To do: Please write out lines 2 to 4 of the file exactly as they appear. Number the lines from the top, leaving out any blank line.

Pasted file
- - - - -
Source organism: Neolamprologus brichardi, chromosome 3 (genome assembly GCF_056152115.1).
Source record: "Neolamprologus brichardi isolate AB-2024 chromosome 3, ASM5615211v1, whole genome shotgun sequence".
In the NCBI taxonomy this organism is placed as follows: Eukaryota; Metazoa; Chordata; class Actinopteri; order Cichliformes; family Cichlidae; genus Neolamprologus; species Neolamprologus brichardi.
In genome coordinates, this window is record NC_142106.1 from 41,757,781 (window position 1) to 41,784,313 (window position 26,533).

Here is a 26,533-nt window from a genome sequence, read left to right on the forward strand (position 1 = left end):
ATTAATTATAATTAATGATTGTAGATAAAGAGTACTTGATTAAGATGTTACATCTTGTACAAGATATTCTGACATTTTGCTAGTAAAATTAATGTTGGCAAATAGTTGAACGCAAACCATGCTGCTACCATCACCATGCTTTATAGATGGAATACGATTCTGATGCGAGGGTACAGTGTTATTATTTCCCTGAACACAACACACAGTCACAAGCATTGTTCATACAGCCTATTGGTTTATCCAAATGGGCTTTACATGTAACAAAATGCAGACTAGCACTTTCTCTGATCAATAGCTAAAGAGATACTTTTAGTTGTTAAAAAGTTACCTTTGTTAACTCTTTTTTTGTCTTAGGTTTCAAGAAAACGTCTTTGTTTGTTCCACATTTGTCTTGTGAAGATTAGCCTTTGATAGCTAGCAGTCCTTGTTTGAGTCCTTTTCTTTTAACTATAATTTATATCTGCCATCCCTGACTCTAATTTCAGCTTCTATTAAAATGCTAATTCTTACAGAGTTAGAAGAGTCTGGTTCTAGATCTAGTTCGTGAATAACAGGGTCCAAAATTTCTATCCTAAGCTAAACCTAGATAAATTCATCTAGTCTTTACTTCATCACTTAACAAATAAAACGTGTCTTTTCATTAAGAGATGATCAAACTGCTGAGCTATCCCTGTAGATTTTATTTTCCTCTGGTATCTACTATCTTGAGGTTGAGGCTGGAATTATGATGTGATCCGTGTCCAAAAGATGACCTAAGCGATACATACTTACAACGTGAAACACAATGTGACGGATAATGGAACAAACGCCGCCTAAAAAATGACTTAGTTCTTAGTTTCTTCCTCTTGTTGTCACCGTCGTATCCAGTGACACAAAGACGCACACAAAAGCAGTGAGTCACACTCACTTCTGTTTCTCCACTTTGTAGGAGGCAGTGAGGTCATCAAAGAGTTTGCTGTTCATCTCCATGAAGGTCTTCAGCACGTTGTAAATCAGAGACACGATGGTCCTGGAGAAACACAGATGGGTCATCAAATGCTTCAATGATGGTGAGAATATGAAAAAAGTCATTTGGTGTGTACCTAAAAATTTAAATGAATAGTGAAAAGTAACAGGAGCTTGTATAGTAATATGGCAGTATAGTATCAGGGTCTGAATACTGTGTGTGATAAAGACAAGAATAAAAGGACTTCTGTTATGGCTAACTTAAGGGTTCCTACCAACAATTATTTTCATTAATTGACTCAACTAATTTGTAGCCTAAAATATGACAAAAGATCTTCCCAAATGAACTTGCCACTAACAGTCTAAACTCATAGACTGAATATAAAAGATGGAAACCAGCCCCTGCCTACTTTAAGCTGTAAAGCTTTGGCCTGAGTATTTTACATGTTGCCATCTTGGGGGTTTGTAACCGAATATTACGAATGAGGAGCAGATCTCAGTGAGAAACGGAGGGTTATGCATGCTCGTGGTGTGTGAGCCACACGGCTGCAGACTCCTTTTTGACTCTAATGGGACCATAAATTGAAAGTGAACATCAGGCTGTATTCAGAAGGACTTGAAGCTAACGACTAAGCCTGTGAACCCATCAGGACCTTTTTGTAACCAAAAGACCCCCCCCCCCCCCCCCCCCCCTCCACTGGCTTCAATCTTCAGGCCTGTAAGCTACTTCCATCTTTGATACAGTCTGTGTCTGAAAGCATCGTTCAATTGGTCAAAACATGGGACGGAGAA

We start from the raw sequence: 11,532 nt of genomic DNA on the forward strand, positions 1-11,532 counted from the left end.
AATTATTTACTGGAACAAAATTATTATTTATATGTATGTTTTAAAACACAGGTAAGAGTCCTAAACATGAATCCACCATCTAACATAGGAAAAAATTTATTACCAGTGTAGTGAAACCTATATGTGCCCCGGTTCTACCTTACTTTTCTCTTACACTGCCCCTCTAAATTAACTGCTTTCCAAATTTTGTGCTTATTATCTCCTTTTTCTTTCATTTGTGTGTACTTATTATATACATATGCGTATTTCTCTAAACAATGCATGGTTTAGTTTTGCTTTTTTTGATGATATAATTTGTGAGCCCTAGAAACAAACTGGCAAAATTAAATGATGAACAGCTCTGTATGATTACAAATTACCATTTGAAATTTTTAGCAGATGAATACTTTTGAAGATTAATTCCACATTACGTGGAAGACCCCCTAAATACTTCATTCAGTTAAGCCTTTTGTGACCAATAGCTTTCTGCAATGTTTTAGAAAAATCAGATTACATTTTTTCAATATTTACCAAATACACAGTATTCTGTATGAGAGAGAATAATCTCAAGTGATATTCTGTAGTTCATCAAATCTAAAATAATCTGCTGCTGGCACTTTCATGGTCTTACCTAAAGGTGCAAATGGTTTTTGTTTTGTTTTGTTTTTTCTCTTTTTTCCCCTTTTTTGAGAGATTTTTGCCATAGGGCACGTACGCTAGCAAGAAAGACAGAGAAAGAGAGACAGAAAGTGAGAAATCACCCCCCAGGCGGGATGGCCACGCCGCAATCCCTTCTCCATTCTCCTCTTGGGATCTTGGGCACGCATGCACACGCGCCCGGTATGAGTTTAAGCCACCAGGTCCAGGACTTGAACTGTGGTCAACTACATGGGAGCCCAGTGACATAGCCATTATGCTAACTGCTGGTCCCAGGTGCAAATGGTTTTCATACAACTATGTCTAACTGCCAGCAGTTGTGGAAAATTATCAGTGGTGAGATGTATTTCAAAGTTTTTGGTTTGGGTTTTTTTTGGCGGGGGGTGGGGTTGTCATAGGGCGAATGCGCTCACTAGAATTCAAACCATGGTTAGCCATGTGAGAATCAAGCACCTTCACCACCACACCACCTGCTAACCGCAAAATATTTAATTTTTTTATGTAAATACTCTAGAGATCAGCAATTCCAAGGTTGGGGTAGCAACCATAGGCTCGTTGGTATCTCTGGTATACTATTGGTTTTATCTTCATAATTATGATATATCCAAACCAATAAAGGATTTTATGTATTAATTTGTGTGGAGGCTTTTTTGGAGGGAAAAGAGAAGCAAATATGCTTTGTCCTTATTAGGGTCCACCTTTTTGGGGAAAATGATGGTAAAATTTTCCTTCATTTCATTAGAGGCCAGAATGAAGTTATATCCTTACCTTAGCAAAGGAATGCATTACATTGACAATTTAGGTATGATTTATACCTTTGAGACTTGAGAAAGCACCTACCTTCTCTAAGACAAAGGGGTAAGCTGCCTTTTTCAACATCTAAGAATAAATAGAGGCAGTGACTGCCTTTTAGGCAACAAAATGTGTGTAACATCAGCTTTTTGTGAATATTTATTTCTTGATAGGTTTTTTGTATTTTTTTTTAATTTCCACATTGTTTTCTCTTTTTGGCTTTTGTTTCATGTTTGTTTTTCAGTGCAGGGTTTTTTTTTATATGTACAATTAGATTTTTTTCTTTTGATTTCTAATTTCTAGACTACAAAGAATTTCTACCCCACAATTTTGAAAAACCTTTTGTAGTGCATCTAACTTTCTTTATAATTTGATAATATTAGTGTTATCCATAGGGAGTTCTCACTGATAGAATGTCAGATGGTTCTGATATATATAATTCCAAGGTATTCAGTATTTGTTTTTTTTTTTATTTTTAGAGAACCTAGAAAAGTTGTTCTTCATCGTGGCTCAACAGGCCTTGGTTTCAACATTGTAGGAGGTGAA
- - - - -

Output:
Source record: "Neolamprologus brichardi isolate AB-2024 chromosome 3, ASM5615211v1, whole genome shotgun sequence".
In the NCBI taxonomy this organism is placed as follows: Eukaryota; Metazoa; Chordata; class Actinopteri; order Cichliformes; family Cichlidae; genus Neolamprologus; species Neolamprologus brichardi.
In genome coordinates, this window is record NC_142106.1 from 41,757,781 (window position 1) to 41,784,313 (window position 26,533).